37      It thus seems that no particular approval or even document is required by the public administrative authorities, as the subscription contract is equivalent to the authorisation or radio station licence and serves as a chargeable event for the purposes of the TCG.

38      If that is the case, which it is for the national court to ascertain, those rules do not impose any intervention by the public administrative authorities which might give rise to an obstacle to the free circulation of that equipment, contrary to Directive 1999/5.

39      Next, as regards the application of a charge such as the TCG, it applies not only to terminal equipment for terrestrial mobile radio communication but also to subscription contracts concluded for the use of that equipment. The levying of such a charge does not impede the sale of the terminal equipment, which may be sold without an obligation to enter into a subscription contract in Italy; nor does it apply in any adverse manner to terminal equipment originating from other Member States, with the result that nor does it constitute an obstacle to the free circulation of that equipment.

 The Networks Directives

40      As regards, first of all, Directives 2002/20 and 2002/21, it should be noted that the Court has held they do not apply to a charge such as the TCG, which concerns the use of terminal equipment for terrestrial mobile radio communication The Court has held that the tax base of such a charge is not the provision of electronic communications networks and services and that private use of a mobile telephony service by a subscriber does not presuppose the provision of a network or electronic communications service within the meaning of Directive 2002/20 (order in Agricola Esposito, C‑492/09, EU:C:2010:766, paragraph 35). The Court has further held that Directive 2002/21 does not apply to equipment coming within the scope of Directive 1999/5, which covers use of telecommunications terminal equipment intended for private use, including mobile telephones (order in Agricola Esposito, C‑492/09, EU:C:2010:766, paragraph 42).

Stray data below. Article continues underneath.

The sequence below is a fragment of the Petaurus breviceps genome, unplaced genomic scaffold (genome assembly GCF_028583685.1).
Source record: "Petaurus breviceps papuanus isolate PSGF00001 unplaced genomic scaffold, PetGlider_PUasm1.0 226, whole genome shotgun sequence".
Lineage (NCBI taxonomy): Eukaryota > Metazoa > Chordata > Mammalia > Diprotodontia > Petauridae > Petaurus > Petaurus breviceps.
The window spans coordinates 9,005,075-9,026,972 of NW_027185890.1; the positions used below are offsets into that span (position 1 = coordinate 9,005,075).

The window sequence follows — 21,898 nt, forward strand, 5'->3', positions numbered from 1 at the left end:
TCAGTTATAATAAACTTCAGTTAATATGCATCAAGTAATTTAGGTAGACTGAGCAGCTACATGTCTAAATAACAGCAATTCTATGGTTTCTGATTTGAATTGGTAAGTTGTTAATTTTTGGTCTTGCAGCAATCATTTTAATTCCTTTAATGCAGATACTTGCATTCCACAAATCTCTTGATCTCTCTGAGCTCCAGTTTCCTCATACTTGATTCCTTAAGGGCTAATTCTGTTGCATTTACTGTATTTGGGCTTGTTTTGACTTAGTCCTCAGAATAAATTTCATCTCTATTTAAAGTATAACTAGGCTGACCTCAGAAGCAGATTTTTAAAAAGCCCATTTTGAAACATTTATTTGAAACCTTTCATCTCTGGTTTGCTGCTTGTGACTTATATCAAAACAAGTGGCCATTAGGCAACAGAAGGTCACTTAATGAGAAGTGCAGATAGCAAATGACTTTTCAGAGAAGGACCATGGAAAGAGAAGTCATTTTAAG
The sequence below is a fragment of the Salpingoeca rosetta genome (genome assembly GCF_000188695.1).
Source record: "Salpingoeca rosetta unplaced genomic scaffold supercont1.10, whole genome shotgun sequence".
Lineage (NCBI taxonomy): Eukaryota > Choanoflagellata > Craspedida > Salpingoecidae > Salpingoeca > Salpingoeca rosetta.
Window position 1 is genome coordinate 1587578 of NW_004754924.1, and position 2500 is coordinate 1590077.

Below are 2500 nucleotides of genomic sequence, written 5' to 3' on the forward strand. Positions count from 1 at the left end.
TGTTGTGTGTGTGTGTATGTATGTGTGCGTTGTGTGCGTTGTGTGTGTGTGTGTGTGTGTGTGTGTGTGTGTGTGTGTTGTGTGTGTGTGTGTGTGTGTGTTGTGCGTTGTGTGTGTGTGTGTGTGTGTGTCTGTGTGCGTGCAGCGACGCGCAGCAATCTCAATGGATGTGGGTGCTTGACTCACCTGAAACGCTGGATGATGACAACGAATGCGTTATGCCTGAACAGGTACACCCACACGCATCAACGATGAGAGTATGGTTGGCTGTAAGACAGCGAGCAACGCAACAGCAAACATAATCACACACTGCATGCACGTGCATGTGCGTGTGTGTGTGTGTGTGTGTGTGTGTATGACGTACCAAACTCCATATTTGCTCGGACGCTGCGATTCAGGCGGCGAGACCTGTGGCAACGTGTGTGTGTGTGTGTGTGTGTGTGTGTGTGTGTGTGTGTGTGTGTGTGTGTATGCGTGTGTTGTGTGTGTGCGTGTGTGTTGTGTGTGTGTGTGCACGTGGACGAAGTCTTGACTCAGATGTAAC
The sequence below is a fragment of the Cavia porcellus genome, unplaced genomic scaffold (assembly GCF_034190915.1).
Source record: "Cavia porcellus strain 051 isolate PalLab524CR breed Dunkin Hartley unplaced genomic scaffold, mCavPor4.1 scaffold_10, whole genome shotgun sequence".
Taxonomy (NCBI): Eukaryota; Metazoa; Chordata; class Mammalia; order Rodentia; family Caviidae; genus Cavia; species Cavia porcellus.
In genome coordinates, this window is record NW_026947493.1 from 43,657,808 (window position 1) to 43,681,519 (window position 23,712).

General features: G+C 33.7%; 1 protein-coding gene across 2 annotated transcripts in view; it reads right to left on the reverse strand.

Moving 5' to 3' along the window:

41      Next, the argument put forward by De Pra and SAIV to the effect that a charge such as the TCG is contrary to Article 12 of Directive 2002/20 because it is not an administrative charge paid by way of fees intended to cover only the administrative costs incurred in the issue, management, control and enforcement of the applicable general authorisation scheme, cannot be upheld. The Court has held previously that a charge the trigger for which is linked not to a general authorisation procedure for access to the electronic telecommunications services market but to the use of mobile telephony services provided by operators and which is ultimately borne by the user of such services does not fall within the scope of Article 12 (see judgment in Vodafone Malta and Mobisle Communications, C‑71/12, EU:C:2013:431, paragraphs 25 and 29).

42      Lastly, regarding the obligation to obtain a general authorisation not provided for by Directive 2002/20 which might be contrary to that directive, it must be observed, as evidenced by paragraphs 35 to 37 of this judgment, that a general authorisation such as that at issue in the main proceedings, of which the subscription contract is an equivalent, is intended to serve merely as the chargeable event for the purposes of the TCG. Its purpose is therefore not to authorise the provision of network services and is not contrary to the obligations arising under that directive.